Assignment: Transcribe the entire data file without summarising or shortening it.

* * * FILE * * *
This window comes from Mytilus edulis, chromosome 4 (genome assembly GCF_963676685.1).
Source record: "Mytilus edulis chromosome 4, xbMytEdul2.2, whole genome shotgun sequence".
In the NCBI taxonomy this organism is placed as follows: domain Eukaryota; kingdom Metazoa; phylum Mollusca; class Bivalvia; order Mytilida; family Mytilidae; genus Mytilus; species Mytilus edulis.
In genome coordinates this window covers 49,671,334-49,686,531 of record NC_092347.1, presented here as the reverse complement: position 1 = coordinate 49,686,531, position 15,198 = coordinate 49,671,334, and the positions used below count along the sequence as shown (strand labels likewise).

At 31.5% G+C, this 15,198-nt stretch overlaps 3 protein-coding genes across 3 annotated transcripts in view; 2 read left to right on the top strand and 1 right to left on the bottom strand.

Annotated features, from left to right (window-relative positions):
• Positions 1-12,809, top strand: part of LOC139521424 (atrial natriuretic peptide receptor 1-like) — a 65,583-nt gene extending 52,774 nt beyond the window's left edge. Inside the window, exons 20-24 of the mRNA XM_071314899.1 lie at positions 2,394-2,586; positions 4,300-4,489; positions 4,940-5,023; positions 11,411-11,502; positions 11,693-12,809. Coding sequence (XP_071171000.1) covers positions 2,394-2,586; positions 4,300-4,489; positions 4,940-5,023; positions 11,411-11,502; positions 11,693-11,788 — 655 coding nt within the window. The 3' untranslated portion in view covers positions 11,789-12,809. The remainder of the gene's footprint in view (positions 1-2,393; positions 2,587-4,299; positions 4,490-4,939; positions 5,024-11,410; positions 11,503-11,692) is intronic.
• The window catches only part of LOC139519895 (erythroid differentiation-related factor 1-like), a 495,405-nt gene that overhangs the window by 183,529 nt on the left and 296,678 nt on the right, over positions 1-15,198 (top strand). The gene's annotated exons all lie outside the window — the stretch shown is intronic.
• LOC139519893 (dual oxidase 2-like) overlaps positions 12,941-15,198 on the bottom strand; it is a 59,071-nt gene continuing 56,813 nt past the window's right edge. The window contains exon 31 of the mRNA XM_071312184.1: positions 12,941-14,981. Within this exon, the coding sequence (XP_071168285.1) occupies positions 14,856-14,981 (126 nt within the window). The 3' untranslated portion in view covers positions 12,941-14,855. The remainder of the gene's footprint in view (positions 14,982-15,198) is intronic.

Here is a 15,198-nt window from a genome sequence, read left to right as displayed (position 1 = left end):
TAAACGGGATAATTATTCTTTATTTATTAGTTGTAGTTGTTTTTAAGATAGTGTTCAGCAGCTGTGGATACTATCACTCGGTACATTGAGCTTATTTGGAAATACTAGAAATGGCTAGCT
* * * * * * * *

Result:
This window comes from Mytilus edulis, chromosome 4 (genome assembly GCF_963676685.1).
Source record: "Mytilus edulis chromosome 4, xbMytEdul2.2, whole genome shotgun sequence".
In the NCBI taxonomy this organism is placed as follows: domain Eukaryota; kingdom Metazoa; phylum Mollusca; class Bivalvia; order Mytilida; family Mytilidae; genus Mytilus; species Mytilus edulis.
In genome coordinates this window covers 49,671,334-49,686,531 of record NC_092347.1, presented here as the reverse complement: position 1 = coordinate 49,686,531, position 15,198 = coordinate 49,671,334, and the positions used below count along the sequence as shown (strand labels likewise).

At 31.5% G+C, this 15,198-nt stretch overlaps 3 protein-coding genes across 3 annotated transcripts in view; 2 read left to right on the top strand and 1 right to left on the bottom strand.

Annotated features, from left to right (window-relative positions):
• Positions 1-12,809, top strand: part of LOC139521424 (atrial natriuretic peptide receptor 1-like) — a 65,583-nt gene extending 52,774 nt beyond the window's left edge. Inside the window, exons 20-24 of the mRNA XM_071314899.1 lie at positions 2,394-2,586; positions 4,300-4,489; positions 4,940-5,023; positions 11,411-11,502; positions 11,693-12,809. Coding sequence (XP_071171000.1) covers positions 2,394-2,586; positions 4,300-4,489; positions 4,940-5,023; positions 11,411-11,502; positions 11,693-11,788 — 655 coding nt within the window. The 3' untranslated portion in view covers positions 11,789-12,809. The remainder of the gene's footprint in view (positions 1-2,393; positions 2,587-4,299; positions 4,490-4,939; positions 5,024-11,410; positions 11,503-11,692) is intronic.
• The window catches only part of LOC139519895 (erythroid differentiation-related factor 1-like), a 495,405-nt gene that overhangs the window by 183,529 nt on the left and 296,678 nt on the right, over positions 1-15,198 (top strand). The gene's annotated exons all lie outside the window — the stretch shown is intronic.
• LOC139519893 (dual oxidase 2-like) overlaps positions 12,941-15,198 on the bottom strand; it is a 59,071-nt gene continuing 56,813 nt past the window's right edge. The window contains exon 31 of the mRNA XM_071312184.1: positions 12,941-14,981. Within this exon, the coding sequence (XP_071168285.1) occupies positions 14,856-14,981 (126 nt within the window). The 3' untranslated portion in view covers positions 12,941-14,855. The remainder of the gene's footprint in view (positions 14,982-15,198) is intronic.

Here is a 15,198-nt window from a genome sequence, read left to right as displayed (position 1 = left end):
TAAACGGGATAATTATTCTTTATTTATTAGTTGTAGTTGTTTTTAAGATAGTGTTCAGCAGCTGTGGATACTATCACTCGGTACATTGAGCTTATTTGGAAATACTAGAAATGGCTAGCT